Cathie Wood is known for her success over the long term. That's why so many of us love to follow her lead. Her biggest fund, Ark Innovation ETF, has steadily outperformed the S&P 500 for the past five years, for example. The founder of Ark Invest is particularly on the lookout for innovation and staying power.
In Wood's most recent shopping spree, she bought up shares of two pandemic winners. But here's the best part: These companies are likely to continue to win post pandemic too. So should you follow this star investor into these investments? Let's look at these two companies that Wood loves -- and see whether they make good candidates to add to your portfolio right now.
Pfizer (PFE 0.74%) has been a big pharmaceutical player for years. But only last year did it reach superstardom. The company and partner BioNTech became the first to win emergency authorization for a coronavirus vaccine. Even better, just this month, the duo scored the first full approval of their vaccine. Some predict the vaccine will be the best-selling pharmaceutical product ever. Pfizer estimates the vaccine will generate more than $33 billion in sales this year alone. Even after sharing vaccine profit with BioNTech, the product still represents a huge contributor to the Pizer story. The company expects vaccine sales to make up 42% of this year's revenue.
And another potential product may truly crown Pfizer as the world's leading coronavirus player. The company is working on a treatment candidate. Pfizer's coronavirus pill would be given for a few days after the first signs of illness. Pfizer has reported positive preclinical data and encouraging safety data from early clinical trials. The company started a phase 2/3 trial in July and expects to report data in the fourth quarter.
Experts predict coronavirus vaccination may be annual. So it's likely Pfizer will generate billions of dollars in revenue from the vaccine into the future -- even after the pandemic is over. If Pfizer's treatment candidate is successful, it could become another blockbuster product. Beyond the coronavirus market, the company sells other billion-dollar products such as oncology drug Ibrance and anticoagulant Eliquis.
Pfizer shares have lagged behind biotech vaccine players like BioNTech or rival Moderna.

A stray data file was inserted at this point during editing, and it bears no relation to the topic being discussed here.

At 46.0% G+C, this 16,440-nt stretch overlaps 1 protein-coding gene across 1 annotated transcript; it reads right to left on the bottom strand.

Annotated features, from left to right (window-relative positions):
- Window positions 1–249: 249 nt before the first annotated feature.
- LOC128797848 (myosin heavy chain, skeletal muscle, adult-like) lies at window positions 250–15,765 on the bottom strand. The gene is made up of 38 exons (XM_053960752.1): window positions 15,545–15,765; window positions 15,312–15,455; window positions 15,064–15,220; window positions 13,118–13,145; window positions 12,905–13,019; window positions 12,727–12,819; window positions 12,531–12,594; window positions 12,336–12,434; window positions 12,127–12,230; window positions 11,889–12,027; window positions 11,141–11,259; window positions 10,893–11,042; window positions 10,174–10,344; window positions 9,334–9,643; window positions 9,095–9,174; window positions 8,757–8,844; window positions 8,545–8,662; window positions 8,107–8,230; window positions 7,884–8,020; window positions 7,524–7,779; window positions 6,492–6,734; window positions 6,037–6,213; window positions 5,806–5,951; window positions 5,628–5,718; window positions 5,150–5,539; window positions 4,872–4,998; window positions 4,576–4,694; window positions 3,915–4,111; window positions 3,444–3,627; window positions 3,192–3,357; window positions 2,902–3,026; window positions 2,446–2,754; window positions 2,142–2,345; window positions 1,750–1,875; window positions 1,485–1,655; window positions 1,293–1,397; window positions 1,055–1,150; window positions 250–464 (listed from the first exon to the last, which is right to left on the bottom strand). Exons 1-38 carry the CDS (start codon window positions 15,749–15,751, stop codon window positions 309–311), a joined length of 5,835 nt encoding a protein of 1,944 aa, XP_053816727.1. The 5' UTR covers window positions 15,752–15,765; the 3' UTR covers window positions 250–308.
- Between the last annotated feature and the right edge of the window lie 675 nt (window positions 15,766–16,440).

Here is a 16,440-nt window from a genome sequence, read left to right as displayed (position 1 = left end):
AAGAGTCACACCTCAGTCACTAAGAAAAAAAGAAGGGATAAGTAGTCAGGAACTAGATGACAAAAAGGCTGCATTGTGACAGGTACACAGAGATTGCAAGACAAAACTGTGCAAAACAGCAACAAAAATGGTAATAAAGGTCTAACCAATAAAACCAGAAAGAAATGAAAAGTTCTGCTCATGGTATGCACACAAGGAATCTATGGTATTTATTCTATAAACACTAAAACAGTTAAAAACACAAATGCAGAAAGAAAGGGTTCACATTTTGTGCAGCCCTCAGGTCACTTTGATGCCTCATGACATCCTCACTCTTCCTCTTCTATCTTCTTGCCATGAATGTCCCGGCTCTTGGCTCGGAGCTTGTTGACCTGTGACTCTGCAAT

I don't expect Pfizer to replicate their performance. Pharmaceutical companies usually don't soar on good news or drop drastically on bad news. Their performance tends to be steadier than that of biotech players. But I do expect Pfizer's growing sales and strong profit to make it a stock that will increase over the long term.
Teladoc Health (TDOC -3.40%) offered exactly what the world needed during a pandemic: virtual medical visits. This way, patients could consult with doctors from their armchairs -- and avoid exposure to the coronavirus in a waiting room. And it also offered patients an option if their local doctor's office closed temporarily or reduced hours.
As a result, Teladoc's business surged. The company reported a 98% increase in revenue last year to more than $1 billion and a 156% increase in patient visits.
Now, hearing all of this, you might have one big worry: What will happen after the pandemic is over? We already have a major clue. And it signals good things ahead for Teladoc.
The pandemic continues -- but medical offices have reopened, and people have returned to their routines. And at the same time, Teladoc reported a triple-digit revenue increase in the quarter ended June 30. This is key because the year-earlier comparison period was during the worst of the pandemic. So it shows that even as it becomes easy to return to in-person medical visits, many patients still are opting for Teladoc. The company also lifted full-year revenue guidance.
Analysts predict that growth in telemedicine is here to stay. The global telemedicine market is expected to climb from $79 billion last year to more than $396 billion in 2027, according to Fortune Business Insights.
Teladoc made acquisitions last year to ensure a successful future. The company bought InTouch Health to work more closely with a broad range of hospitals and health systems. And Teladoc's purchase of Livongo added strengths in the management of chronic diseases. More than 20% of Teladoc's chronic care patients today are enrolled in multiple programs. That's up from 6% a year ago.
What about the stock price? Teladoc shares have dropped 27% this year. This is amid concern growth will stagnate post-pandemic. But, as I've mentioned, Teladoc has shown us evidence that isn't likely to happen.
So, should we follow Cathie Wood?
My answer is: yes. Pfizer's and Teladoc's revenue clearly will benefit during the pandemic. But revenue at both companies is on track to continue growing well beyond the crisis. That means long-term investors should see share price weakness today as a great opportunity. An opportunity to get in on companies that have proven themselves during the worst of times -- and are set to show their strengths in better times, too.